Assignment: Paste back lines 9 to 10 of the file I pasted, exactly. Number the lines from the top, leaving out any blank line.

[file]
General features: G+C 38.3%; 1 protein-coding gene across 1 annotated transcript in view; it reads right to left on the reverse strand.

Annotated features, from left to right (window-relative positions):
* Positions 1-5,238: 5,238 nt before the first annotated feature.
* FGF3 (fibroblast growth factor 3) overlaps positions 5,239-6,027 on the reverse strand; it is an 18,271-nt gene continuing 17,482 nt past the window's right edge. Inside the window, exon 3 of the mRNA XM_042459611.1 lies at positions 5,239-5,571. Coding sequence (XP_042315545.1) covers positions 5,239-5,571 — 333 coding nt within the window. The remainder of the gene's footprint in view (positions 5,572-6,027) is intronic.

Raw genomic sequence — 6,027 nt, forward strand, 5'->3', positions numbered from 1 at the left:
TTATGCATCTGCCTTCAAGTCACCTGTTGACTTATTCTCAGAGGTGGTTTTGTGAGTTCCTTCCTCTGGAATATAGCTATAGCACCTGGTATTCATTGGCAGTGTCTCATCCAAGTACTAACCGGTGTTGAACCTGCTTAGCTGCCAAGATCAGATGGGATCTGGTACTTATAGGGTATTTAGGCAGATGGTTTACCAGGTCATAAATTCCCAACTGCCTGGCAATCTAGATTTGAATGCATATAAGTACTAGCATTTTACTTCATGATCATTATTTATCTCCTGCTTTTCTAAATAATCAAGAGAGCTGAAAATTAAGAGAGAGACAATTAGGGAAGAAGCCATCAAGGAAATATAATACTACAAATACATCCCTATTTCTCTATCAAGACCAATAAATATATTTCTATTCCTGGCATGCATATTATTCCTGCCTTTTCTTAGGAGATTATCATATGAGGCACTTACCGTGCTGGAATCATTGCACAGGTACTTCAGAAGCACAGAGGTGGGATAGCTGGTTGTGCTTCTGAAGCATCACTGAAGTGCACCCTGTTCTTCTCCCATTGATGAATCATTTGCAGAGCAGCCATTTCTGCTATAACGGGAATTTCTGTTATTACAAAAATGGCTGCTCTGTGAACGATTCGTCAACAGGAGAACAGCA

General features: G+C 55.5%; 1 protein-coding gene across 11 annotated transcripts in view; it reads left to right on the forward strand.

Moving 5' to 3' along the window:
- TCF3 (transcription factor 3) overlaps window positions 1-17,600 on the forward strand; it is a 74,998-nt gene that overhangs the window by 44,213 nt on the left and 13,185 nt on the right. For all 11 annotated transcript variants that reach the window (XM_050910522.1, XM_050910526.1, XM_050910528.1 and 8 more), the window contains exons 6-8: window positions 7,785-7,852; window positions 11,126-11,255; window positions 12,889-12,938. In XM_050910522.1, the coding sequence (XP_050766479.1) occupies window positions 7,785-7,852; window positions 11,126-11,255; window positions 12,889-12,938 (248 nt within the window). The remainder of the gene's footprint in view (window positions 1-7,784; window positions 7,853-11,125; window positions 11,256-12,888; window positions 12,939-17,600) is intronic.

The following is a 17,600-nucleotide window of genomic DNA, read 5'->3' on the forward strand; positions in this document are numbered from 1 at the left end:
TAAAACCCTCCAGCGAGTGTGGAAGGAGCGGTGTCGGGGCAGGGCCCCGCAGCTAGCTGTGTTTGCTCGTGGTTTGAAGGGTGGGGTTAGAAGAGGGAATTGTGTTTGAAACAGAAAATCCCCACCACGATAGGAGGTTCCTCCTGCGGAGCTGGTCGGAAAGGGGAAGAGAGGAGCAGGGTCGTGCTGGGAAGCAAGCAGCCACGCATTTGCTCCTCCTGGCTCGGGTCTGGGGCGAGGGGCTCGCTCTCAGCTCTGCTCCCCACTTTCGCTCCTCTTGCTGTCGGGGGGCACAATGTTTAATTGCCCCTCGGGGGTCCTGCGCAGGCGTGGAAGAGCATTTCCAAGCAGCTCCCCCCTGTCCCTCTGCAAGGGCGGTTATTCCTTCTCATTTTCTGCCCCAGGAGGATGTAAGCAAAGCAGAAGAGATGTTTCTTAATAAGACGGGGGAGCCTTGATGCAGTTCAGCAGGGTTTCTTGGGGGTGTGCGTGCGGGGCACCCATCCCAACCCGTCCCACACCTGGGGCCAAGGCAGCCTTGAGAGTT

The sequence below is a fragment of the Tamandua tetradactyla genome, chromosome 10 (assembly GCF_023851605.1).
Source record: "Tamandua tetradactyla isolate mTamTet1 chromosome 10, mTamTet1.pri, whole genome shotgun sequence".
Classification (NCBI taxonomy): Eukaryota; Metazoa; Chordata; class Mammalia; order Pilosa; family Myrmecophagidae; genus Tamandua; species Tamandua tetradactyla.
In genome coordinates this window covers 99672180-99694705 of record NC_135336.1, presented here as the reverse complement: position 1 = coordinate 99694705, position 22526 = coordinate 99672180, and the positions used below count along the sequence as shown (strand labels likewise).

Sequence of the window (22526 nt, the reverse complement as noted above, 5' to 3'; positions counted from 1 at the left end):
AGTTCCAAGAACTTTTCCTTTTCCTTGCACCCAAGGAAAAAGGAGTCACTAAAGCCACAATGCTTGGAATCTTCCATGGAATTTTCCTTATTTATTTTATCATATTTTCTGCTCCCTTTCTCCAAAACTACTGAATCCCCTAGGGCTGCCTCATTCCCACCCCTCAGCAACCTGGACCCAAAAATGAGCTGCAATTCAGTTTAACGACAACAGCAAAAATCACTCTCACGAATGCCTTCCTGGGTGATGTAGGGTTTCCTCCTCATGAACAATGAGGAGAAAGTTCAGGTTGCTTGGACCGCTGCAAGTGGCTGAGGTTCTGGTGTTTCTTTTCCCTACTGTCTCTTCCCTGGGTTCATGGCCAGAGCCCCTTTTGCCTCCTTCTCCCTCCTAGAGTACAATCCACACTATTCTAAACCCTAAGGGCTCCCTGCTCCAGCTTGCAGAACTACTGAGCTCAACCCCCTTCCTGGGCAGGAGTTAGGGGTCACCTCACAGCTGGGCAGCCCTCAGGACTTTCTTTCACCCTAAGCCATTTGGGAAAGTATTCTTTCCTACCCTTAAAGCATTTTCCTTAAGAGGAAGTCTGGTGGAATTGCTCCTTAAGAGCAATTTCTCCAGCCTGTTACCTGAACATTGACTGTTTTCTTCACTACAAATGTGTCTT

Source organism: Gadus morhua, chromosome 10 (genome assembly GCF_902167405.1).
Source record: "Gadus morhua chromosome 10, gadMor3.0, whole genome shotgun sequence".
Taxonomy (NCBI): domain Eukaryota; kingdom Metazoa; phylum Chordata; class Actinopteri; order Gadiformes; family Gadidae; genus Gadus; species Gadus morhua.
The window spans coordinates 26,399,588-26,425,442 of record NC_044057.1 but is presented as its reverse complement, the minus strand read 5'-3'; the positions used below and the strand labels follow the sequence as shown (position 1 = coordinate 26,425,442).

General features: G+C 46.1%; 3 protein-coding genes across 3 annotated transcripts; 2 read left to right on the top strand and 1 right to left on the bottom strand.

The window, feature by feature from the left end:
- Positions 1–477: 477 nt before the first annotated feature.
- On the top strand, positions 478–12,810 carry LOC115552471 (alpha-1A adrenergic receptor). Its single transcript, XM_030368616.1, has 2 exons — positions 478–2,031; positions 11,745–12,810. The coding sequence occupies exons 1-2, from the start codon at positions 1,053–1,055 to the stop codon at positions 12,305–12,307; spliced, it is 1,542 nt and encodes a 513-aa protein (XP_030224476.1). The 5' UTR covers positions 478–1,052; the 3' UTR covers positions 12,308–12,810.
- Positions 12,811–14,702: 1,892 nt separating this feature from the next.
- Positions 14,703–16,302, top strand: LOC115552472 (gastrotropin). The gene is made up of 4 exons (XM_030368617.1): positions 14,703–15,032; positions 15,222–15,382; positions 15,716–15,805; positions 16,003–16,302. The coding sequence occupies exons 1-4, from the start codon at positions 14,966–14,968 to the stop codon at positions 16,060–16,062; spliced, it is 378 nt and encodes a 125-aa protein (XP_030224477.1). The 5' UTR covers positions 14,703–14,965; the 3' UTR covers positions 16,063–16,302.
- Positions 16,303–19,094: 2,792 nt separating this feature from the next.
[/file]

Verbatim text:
- TCF3 (transcription factor 3) overlaps window positions 1-17,600 on the forward strand; it is a 74,998-nt gene that overhangs the window by 44,213 nt on the left and 13,185 nt on the right. For all 11 annotated transcript variants that reach the window (XM_050910522.1, XM_050910526.1, XM_050910528.1 and 8 more), the window contains exons 6-8: window positions 7,785-7,852; window positions 11,126-11,255; window positions 12,889-12,938. In XM_050910522.1, the coding sequence (XP_050766479.1) occupies window positions 7,785-7,852; window positions 11,126-11,255; window positions 12,889-12,938 (248 nt within the window). The remainder of the gene's footprint in view (window positions 1-7,784; window positions 7,853-11,125; window positions 11,256-12,888; window positions 12,939-17,600) is intronic.

The following is a 17,600-nucleotide window of genomic DNA, read 5'->3' on the forward strand; positions in this document are numbered from 1 at the left end: